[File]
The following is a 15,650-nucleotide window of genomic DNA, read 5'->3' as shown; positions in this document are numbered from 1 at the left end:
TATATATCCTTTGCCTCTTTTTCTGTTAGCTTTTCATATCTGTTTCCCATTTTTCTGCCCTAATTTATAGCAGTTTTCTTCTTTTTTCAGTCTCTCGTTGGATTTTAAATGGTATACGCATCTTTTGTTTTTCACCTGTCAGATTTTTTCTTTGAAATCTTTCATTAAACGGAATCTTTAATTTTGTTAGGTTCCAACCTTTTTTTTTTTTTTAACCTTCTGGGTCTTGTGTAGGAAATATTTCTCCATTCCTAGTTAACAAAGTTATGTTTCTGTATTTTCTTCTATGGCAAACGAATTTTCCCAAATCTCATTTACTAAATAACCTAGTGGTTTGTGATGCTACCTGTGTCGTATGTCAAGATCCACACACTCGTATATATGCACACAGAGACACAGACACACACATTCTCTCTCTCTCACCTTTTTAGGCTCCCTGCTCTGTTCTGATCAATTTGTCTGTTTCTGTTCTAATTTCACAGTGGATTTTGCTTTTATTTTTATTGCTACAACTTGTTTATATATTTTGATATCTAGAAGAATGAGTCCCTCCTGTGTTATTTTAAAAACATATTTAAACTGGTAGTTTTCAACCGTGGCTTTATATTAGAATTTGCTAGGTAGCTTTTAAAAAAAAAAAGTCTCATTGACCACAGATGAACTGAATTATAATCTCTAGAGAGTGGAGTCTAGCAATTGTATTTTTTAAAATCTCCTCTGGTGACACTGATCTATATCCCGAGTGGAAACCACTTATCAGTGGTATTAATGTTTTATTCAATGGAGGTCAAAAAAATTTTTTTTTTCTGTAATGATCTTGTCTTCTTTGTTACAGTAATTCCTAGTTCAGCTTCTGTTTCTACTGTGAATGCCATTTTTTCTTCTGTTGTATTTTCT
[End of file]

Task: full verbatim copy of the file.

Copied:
The following is a 15,650-nucleotide window of genomic DNA, read 5'->3' as shown; positions in this document are numbered from 1 at the left end:
TATATATCCTTTGCCTCTTTTTCTGTTAGCTTTTCATATCTGTTTCCCATTTTTCTGCCCTAATTTATAGCAGTTTTCTTCTTTTTTCAGTCTCTCGTTGGATTTTAAATGGTATACGCATCTTTTGTTTTTCACCTGTCAGATTTTTTCTTTGAAATCTTTCATTAAACGGAATCTTTAATTTTGTTAGGTTCCAACCTTTTTTTTTTTTTTAACCTTCTGGGTCTTGTGTAGGAAATATTTCTCCATTCCTAGTTAACAAAGTTATGTTTCTGTATTTTCTTCTATGGCAAACGAATTTTCCCAAATCTCATTTACTAAATAACCTAGTGGTTTGTGATGCTACCTGTGTCGTATGTCAAGATCCACACACTCGTATATATGCACACAGAGACACAGACACACACATTCTCTCTCTCTCACCTTTTTAGGCTCCCTGCTCTGTTCTGATCAATTTGTCTGTTTCTGTTCTAATTTCACAGTGGATTTTGCTTTTATTTTTATTGCTACAACTTGTTTATATATTTTGATATCTAGAAGAATGAGTCCCTCCTGTGTTATTTTAAAAACATATTTAAACTGGTAGTTTTCAACCGTGGCTTTATATTAGAATTTGCTAGGTAGCTTTTAAAAAAAAAAAGTCTCATTGACCACAGATGAACTGAATTATAATCTCTAGAGAGTGGAGTCTAGCAATTGTATTTTTTAAAATCTCCTCTGGTGACACTGATCTATATCCCGAGTGGAAACCACTTATCAGTGGTATTAATGTTTTATTCAATGGAGGTCAAAAAAATTTTTTTTTTCTGTAATGATCTTGTCTTCTTTGTTACAGTAATTCCTAGTTCAGCTTCTGTTTCTACTGTGAATGCCATTTTTTCTTCTGTTGTATTTTCT